“Last year our growers had very similar planting season weather as they had this year and they only averaged 26 bushels of soybeans per acre. Cotton on the other hand was planted in the same conditions, but produced a near record yield.”

Vanderberry says the drop in soybean acreage is likely in part due to dry weather at wheat harvest time preventing growers from planting beans directly behind wheat. Had wheat harvest weather been more ideal, he says its likely more double-crop soybeans would have been planted in North Carolina.

While $13 a bushel for soybeans may equate to $1.20 per pound for cotton, the yield potential of both crops is not the same. No doubt, the big increase in cotton acreage is the primary reason soybean acreage in the Tar Heel state has dropped back to more traditional levels over the past couple of years.

Weather is always a trump card and planting conditions have not been good across much of the Southeast. Intense, often record-breaking heat from April through June and severe drought in some areas has significantly delayed planting of most crops.

Some areas of both North and South Carolina will likely break long-standing records of consecutive days with temperatures in excess of 90 degrees F.  Though sporadic rainfall across both states has improved soil moisture, high daytime temperatures have negated better soil conditions.

In eastern North Carolina, where cotton acreage was predicted to be up 35-40 percent, extended dry weather could have played a role in increasing soybean acreage — it didn’t.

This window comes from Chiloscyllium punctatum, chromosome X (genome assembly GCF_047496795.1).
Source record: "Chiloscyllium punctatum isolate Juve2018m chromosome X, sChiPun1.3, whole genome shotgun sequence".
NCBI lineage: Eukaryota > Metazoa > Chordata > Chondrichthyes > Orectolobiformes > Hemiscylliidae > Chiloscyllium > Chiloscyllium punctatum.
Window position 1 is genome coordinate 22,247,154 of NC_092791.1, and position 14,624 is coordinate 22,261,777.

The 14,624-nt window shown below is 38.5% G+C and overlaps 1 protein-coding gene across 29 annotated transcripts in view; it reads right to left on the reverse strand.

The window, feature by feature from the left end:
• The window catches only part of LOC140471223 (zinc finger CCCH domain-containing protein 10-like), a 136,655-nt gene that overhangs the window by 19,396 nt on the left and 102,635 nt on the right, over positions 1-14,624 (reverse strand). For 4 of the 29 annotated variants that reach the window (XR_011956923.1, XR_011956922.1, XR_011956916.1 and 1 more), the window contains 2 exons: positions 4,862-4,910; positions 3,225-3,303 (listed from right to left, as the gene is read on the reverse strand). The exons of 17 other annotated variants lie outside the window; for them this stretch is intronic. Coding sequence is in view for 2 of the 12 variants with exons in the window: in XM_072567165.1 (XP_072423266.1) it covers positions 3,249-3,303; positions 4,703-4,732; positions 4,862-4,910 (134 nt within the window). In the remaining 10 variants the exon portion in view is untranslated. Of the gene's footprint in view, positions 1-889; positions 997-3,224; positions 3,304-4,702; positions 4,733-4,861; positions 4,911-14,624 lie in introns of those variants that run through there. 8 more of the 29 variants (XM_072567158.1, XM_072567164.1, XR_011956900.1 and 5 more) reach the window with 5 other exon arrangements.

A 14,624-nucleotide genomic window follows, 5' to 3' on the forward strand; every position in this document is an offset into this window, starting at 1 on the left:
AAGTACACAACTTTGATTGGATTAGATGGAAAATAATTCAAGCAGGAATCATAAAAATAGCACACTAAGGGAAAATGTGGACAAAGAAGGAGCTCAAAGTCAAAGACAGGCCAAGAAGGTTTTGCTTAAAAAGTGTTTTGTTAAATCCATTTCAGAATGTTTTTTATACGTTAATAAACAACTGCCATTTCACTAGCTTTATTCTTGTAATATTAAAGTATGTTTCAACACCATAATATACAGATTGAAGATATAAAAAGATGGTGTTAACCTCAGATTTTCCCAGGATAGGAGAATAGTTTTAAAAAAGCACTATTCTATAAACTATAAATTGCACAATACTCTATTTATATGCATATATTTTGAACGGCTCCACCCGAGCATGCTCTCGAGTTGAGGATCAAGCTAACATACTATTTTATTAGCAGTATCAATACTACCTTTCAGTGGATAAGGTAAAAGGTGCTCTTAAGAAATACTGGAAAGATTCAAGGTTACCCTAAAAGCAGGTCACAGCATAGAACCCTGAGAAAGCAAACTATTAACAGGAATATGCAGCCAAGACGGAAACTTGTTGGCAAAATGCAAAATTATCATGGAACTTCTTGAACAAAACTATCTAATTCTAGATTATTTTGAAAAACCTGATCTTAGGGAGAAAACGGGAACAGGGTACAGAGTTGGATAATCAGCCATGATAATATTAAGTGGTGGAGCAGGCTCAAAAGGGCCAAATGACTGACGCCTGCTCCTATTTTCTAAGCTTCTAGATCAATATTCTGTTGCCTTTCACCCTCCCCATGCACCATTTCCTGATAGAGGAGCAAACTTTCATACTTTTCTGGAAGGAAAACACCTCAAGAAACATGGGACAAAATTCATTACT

A similar scenario may have also played out in parts of Virginia, where cotton acreage was projected to be up more than 40 percent.

Though weather may have cut soybean acreage, that scenario doesn’t seem to make much agronomic sense. Typically, full season beans are planted later than cotton, peanuts and most other crops grown in the Carolinas. Low soil moisture that delayed cotton and other crops throughout the two-state region was better later in the planting season in most areas.

Veteran North Carolina State University Soybean Specialist Jim Dunphy says, “A lot of the North Carolina crop, both full-season and double-crop, went in a little earlier than usual, mainly where they had rain and, therefore, adequate moisture to get the crop up and growing.” 

Significant pockets of the state, especially east of I-95, were dry enough that planting was later than usual as farmers waited for rain, and those beans will be pretty vulnerable to the weather, Dunphy says.

With soybean acreage already projected to be down slightly in 2011, supply of seed should not have been any problem. In fact, growers report a good supply and good prices for 2011 seed.

Seed quality is another issue, but again not one that typically influences such a dramatic drop in acreage from March Planning to June planting.